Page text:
Bonding With Parents Of Gay Children
Mothers often bond with each other over shared experiences with their children. Lifelong friendships bloom from raising kids together, helping each other through challenging moments. Sometimes, however, some of those experiences can feel lonely and isolating, as if nobody else could possibly understand.
I was reminded of this overwhelming emotion the other day. A parent of a student called to give me some background information. I had not met with her child yet, but she wanted to speak with me before our initial meeting. After giving me a very general overview of her teenager, her voice wavered and she quietly said, “My son is gay. He has just come out and nobody knows.” Karma.
Last year, I wrote a blog with my openly gay son about our experience when he came out. Since then, I have heard from people all over the country. I have had tearful conversations with parents who feel scared, lonely, and sad. And I have met parents who are incredibly brave, strong, and committed as well. Together we have a very unique, powerful, and immediate bond.
Ironically, this particular mother had no idea I had an openly gay son. I explained that she was not alone and that there were many other parents out there willing to reach out and be supportive. She just had to be brave enough to look.
Support For Parents Of LGBT Youth
Three years ago, I received tremendous support. My husband and I had incredible friends who supported our family and lifted us up. Our parents and siblings were strong, encouraging, and full of love. Our son, when he was ready, found acceptance and support with his friends and at his high school. But this is my view from the road now. Three years ago, I was that mom on the other end of the phone. So as she started to cry, I did too.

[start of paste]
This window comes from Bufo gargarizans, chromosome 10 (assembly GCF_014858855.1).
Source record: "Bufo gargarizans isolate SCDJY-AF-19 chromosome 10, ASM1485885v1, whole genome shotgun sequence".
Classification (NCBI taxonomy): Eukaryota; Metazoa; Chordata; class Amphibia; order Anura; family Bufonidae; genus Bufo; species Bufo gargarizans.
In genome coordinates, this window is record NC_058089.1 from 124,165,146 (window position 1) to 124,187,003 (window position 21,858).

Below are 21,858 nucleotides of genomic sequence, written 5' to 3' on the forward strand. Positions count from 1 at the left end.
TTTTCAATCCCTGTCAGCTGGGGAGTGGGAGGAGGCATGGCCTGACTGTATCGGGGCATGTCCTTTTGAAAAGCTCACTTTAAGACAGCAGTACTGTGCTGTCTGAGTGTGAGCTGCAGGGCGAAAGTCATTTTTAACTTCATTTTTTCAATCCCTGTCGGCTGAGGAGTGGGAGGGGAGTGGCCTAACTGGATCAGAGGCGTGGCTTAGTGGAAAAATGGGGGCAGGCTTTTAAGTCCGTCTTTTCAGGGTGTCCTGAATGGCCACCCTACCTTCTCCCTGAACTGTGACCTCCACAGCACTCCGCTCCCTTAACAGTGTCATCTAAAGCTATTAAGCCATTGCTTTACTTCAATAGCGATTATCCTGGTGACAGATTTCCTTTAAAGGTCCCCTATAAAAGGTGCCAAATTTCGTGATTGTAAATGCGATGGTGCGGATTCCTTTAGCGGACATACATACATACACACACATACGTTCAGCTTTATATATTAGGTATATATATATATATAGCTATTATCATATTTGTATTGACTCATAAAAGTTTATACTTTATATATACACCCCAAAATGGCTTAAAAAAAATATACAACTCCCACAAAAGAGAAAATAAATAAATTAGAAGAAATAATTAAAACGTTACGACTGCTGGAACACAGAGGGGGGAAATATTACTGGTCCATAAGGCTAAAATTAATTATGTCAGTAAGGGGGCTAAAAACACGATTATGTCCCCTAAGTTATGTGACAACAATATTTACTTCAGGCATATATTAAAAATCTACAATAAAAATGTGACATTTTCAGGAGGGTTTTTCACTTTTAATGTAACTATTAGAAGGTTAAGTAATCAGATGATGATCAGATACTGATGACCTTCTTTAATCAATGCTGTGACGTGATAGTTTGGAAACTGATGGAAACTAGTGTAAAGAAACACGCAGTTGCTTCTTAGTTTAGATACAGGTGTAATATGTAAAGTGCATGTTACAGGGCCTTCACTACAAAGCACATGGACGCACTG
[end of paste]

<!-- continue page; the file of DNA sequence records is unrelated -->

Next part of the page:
Listening as she told me her story, I felt that wave of sick sadness. Any parent who tells you they simply embraced that news without so much as a hiccup is exaggerating. We all have our personal and private journeys when raising a gay teenager, but undeniably, we feel a deep bond with other parents of gay children. This mother’s loneliness brought me back to a similar period in my life.
We need to pay it forward. Today, we share a common bond that hopefully one day will be more mainstream because our society has chosen to embrace the equality our loving children so deserve. And in honor of Pride month, I ask each of you with a gay child or a child you suspect might be gay, to reach out and without hesitation, openly support and love them hard. We get one chance to be a great parent. Don’t miss this one.
For resources for parents of LGBT youth and more information, contact The It Gets Better Project at Itgetsbetter.org or PFLAG at www.pflag.com. Click on the Coming Out tab for further information.